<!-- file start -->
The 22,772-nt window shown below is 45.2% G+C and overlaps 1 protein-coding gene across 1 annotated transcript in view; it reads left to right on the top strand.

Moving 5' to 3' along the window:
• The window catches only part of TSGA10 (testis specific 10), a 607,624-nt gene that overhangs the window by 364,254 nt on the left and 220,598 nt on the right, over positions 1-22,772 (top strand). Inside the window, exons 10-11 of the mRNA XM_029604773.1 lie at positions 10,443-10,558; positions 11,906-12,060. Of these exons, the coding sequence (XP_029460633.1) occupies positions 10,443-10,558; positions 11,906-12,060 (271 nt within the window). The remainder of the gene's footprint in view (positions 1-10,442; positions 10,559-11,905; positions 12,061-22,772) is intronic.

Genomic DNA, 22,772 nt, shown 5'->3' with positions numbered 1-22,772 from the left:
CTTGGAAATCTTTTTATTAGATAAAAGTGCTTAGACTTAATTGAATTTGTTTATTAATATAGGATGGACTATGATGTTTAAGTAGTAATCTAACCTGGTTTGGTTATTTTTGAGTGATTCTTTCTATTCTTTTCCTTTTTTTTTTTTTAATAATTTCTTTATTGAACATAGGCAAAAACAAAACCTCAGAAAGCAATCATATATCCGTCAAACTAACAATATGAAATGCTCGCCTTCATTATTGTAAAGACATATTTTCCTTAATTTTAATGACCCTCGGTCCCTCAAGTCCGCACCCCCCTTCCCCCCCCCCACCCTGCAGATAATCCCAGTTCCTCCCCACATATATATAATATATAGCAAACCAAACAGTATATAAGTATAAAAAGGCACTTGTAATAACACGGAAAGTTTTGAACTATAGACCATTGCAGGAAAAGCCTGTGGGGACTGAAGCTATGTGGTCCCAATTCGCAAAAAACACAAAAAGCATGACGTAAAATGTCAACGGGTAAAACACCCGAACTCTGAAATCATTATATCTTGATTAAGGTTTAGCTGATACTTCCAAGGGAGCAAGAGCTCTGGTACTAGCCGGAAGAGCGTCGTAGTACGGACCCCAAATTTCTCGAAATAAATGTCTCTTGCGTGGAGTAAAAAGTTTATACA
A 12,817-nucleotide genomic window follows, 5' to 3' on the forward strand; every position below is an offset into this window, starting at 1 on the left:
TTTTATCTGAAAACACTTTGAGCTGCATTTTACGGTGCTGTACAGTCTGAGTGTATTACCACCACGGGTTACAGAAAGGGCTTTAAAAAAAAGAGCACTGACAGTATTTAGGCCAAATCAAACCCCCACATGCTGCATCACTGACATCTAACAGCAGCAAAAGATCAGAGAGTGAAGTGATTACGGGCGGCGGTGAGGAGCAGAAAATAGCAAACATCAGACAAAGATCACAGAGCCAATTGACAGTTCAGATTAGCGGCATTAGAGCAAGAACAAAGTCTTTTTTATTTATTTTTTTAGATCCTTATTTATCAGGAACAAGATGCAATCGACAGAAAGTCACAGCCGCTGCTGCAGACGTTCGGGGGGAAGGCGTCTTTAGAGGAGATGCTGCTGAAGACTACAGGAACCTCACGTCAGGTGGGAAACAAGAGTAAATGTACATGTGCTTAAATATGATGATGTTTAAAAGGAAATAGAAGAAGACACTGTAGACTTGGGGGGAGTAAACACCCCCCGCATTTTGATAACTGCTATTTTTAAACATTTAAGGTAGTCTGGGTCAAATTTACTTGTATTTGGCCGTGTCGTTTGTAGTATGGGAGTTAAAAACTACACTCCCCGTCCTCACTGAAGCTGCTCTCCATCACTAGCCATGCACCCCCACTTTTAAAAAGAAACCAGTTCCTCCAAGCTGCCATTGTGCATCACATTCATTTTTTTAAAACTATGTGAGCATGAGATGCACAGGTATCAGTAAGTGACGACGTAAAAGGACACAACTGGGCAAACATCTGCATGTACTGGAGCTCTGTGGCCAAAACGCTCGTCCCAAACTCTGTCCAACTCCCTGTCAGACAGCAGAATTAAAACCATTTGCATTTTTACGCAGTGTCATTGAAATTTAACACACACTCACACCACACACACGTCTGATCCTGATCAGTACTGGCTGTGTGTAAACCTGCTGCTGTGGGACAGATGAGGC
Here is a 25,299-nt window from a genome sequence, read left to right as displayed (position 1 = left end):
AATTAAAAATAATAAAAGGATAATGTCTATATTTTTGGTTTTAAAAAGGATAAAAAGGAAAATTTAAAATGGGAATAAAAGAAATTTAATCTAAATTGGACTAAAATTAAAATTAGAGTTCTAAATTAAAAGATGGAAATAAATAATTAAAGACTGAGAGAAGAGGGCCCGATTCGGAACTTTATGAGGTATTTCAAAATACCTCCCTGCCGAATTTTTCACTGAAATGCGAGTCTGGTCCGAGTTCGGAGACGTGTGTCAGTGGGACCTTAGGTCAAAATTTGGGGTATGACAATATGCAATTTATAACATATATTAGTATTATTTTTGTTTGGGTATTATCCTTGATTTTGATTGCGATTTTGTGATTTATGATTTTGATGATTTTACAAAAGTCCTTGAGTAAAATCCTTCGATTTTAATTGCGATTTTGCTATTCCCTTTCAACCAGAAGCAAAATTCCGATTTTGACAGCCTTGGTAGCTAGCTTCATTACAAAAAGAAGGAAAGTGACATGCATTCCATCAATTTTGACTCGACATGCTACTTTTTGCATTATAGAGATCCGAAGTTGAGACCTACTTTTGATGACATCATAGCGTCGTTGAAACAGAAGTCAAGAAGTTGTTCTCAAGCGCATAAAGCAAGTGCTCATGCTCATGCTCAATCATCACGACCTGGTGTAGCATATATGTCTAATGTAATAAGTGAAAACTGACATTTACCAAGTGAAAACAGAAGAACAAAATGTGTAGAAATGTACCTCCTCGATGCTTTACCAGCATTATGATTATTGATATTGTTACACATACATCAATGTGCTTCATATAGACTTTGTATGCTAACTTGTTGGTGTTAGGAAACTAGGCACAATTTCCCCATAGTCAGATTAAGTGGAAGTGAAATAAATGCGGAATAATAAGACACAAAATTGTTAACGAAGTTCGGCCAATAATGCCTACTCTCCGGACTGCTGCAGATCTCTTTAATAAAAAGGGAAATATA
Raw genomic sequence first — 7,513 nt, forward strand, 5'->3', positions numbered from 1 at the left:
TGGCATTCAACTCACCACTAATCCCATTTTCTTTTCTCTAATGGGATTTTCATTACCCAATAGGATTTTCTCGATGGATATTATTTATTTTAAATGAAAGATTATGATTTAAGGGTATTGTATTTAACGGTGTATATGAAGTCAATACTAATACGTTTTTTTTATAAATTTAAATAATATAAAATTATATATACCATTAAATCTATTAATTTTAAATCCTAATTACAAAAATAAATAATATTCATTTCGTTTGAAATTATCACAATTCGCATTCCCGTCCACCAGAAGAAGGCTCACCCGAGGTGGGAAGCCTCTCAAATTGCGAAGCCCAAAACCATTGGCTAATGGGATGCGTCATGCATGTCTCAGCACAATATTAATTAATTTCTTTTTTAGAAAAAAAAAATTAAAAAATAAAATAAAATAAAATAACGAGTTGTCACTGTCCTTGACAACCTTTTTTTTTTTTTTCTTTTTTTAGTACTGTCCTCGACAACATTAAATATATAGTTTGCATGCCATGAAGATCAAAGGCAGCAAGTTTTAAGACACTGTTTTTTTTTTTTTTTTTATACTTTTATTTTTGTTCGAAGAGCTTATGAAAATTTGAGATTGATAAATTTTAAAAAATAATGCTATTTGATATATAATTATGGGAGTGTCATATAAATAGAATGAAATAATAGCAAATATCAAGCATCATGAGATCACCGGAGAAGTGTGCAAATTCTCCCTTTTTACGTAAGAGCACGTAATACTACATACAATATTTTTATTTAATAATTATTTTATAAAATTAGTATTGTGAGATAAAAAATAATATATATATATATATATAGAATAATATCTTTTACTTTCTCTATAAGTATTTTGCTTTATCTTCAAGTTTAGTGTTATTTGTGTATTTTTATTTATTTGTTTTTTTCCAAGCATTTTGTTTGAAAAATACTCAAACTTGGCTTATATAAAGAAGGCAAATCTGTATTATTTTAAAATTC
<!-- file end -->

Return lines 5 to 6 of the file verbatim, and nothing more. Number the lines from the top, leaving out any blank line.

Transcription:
CTTGGAAATCTTTTTATTAGATAAAAGTGCTTAGACTTAATTGAATTTGTTTATTAATATAGGATGGACTATGATGTTTAAGTAGTAATCTAACCTGGTTTGGTTATTTTTGAGTGATTCTTTCTATTCTTTTCCTTTTTTTTTTTTTAATAATTTCTTTATTGAACATAGGCAAAAACAAAACCTCAGAAAGCAATCATATATCCGTCAAACTAACAATATGAAATGCTCGCCTTCATTATTGTAAAGACATATTTTCCTTAATTTTAATGACCCTCGGTCCCTCAAGTCCGCACCCCCCTTCCCCCCCCCCACCCTGCAGATAATCCCAGTTCCTCCCCACATATATATAATATATAGCAAACCAAACAGTATATAAGTATAAAAAGGCACTTGTAATAACACGGAAAGTTTTGAACTATAGACCATTGCAGGAAAAGCCTGTGGGGACTGAAGCTATGTGGTCCCAATTCGCAAAAAACACAAAAAGCATGACGTAAAATGTCAACGGGTAAAACACCCGAACTCTGAAATCATTATATCTTGATTAAGGTTTAGCTGATACTTCCAAGGGAGCAAGAGCTCTGGTACTAGCCGGAAGAGCGTCGTAGTACGGACCCCAAATTTCTCGAAATAAATGTCTCTTGCGTGGAGTAAAAAGTTTATACA
A 12,817-nucleotide genomic window follows, 5' to 3' on the forward strand; every position below is an offset into this window, starting at 1 on the left: